Using and sharing information can create benefits, but can also cause harm. Trust can be an amplifier in both directions: with potential to increase benefit and to increase harm. If your data, purposes and systems are trusted – by individuals, partners and society – then you are likely to be offered more data. By choosing and using that effectively, you build further confidence that your innovations will be safe and beneficial to others. Those who have data that adds further value are likely to see sharing with you as low risk, those who want access to your data and services may consider that sufficiently valuable to commit to enhanced standards of practice. But if you lose trust, then you’ll get less data; any innovations – even uses that aren’t particularly innovative – are likely to be closely scrutinised. Spirals lead both upward and downward.
But we do need to step onto the spiral. Doing the absolute minimum with data might be “safe”, but it also provides the absolute minimum benefit. Gradually, those who do a little bit more will be more effective, provide more benefit and become more trusted. Those who do a lot more may do even better in the short term, of course, but if they go beyond what their trust or capability will bear they will flip to the downward arm of the spiral and rapidly become the partner and service that no one wants to be involved with. Occasional mistakes may be tolerated: an effective response to them may even enhance trust in the medium and long term. But intentional deception, much less so.
Trust is an essential foundation: without it, data will only be shared when there’s a legal obligation. Those who share data must trust one another; they must also work to make sure their community is trusted by those who do not participate but may influence wider sentiment and attitudes. But, according to a study for the Open Data Institute on the Economic Impact of Trust, to achieve optimal levels of sharing needs more than just trust. We need to be able to find those with whom trusted sharing would increase value, and to establish permanent infrastructures – in the broad sense: all the way from technical, organisational, legal to cultural – to enable the sharing.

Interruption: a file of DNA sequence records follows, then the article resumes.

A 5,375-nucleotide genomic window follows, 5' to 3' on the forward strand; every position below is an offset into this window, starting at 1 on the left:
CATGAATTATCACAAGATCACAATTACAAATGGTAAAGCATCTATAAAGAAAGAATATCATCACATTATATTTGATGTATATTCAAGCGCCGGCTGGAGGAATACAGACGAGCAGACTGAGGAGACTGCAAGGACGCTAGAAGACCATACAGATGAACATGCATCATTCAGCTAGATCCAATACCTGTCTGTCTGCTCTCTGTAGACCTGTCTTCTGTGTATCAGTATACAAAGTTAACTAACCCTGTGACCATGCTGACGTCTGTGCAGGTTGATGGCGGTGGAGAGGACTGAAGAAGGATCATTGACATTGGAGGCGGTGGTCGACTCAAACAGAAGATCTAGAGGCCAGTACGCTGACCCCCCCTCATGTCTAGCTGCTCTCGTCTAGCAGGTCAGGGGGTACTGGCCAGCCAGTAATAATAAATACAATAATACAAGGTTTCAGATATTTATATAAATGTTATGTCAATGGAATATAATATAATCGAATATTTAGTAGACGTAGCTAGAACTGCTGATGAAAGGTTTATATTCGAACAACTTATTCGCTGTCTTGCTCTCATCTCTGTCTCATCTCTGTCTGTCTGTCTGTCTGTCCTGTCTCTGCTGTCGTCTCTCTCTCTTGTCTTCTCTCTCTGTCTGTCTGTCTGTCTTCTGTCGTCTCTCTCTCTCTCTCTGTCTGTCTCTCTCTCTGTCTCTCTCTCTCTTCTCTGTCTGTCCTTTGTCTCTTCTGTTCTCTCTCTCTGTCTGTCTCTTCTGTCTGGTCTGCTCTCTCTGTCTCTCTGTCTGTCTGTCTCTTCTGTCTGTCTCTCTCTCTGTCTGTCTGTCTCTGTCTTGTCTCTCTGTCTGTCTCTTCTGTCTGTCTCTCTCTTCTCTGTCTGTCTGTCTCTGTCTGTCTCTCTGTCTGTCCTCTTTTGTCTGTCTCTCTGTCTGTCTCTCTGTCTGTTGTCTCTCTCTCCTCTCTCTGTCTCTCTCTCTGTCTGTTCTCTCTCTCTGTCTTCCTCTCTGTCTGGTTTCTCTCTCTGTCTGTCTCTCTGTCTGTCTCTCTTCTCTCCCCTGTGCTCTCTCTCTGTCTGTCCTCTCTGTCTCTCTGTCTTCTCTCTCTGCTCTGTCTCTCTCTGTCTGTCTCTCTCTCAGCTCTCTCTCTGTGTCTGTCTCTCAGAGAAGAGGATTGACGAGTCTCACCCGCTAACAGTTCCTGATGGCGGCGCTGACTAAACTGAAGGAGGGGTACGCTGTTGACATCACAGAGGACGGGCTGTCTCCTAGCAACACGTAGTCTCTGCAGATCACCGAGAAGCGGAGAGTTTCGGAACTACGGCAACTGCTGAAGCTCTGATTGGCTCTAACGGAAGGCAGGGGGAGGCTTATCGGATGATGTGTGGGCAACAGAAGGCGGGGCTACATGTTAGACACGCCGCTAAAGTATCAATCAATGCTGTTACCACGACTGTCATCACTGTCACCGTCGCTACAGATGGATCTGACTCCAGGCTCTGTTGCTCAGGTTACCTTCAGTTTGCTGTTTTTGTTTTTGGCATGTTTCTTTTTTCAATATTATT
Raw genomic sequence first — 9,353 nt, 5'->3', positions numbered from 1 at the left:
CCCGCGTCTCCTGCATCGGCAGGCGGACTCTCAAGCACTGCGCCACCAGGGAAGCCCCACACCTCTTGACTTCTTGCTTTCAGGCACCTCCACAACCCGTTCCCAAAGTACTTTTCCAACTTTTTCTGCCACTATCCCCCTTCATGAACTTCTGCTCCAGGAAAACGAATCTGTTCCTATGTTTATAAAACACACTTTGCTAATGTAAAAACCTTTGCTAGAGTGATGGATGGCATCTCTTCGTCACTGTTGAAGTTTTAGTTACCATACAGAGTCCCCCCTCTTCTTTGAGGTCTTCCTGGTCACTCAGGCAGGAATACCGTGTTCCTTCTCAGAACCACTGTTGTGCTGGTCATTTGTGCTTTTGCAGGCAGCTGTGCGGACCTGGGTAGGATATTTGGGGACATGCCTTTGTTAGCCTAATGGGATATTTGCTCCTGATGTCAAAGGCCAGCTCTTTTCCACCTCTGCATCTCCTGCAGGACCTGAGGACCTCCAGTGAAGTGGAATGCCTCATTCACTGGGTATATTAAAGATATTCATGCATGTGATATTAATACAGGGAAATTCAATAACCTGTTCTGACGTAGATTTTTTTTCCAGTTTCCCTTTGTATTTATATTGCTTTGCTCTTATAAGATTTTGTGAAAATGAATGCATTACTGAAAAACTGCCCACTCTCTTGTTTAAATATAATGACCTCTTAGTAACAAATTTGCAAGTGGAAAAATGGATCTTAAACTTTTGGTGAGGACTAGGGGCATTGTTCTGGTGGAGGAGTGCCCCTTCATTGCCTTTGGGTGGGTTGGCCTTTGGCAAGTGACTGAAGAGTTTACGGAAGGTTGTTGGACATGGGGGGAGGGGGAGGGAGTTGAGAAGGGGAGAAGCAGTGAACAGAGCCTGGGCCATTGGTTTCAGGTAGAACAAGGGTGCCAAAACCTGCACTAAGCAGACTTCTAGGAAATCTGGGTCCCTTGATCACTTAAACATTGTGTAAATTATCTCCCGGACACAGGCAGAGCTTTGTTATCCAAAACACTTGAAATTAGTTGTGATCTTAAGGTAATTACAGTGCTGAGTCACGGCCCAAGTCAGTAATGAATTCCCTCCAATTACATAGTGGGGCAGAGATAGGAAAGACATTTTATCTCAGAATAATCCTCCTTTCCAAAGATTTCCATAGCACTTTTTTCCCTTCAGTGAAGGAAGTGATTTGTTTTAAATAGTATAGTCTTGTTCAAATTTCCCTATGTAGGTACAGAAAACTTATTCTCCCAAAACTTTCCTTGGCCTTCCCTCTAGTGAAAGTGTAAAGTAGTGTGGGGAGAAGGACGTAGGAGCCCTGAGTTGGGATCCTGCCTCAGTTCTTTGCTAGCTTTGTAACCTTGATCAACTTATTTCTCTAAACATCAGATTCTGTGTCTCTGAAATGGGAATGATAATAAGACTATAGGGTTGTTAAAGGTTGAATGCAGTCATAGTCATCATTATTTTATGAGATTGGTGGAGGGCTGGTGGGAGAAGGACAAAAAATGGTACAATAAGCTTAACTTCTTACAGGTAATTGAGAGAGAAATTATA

But this move from ad hoc to systematic, even automated, sharing is tricky. Fundamentally, it’s likely to involve moving the basis of what we do from inter-personal trust – which we can all understand, but rarely rationalise – to inter-organisational trust – based on agreed standards, as rational as you need, but always likely to be less intuitive or instinctive. That change has benefits, notably when individuals with strong personal trust networks leave. But unless we take care to show how the new system is even more trustworthy than the old, the transition can be a place where doubts arise.
Externally enforced rules and visible sanctions for breaking them can help here. In an interaction sometimes summarised as “you can drive faster if you have good brakes” strong regulation can actually increase confidence and trust in the regulated. If individuals and groups can see innovation being effectively scrutinised by an independent regulator that champions their rights, they may be more willing to trust the innovators. If they can rely on a regulator correcting – or, if necessary, closing down – an unsafe processing ecosystem, individuals are less likely to worry about, or withdraw, their personal participation. Such a regime benefits regulated organisations both by warning if they approach the downward arm of the trust spiral and by providing more stable public sentiment towards information sharing.
However the UK’s proposals for post-Brexit Data Protection law reform have been criticised as involving both broader permissions for industry and weaker regulation. The analysis above should explain the apparent paradox that this might reduce the amount of data made available for innovation, rather than increase it.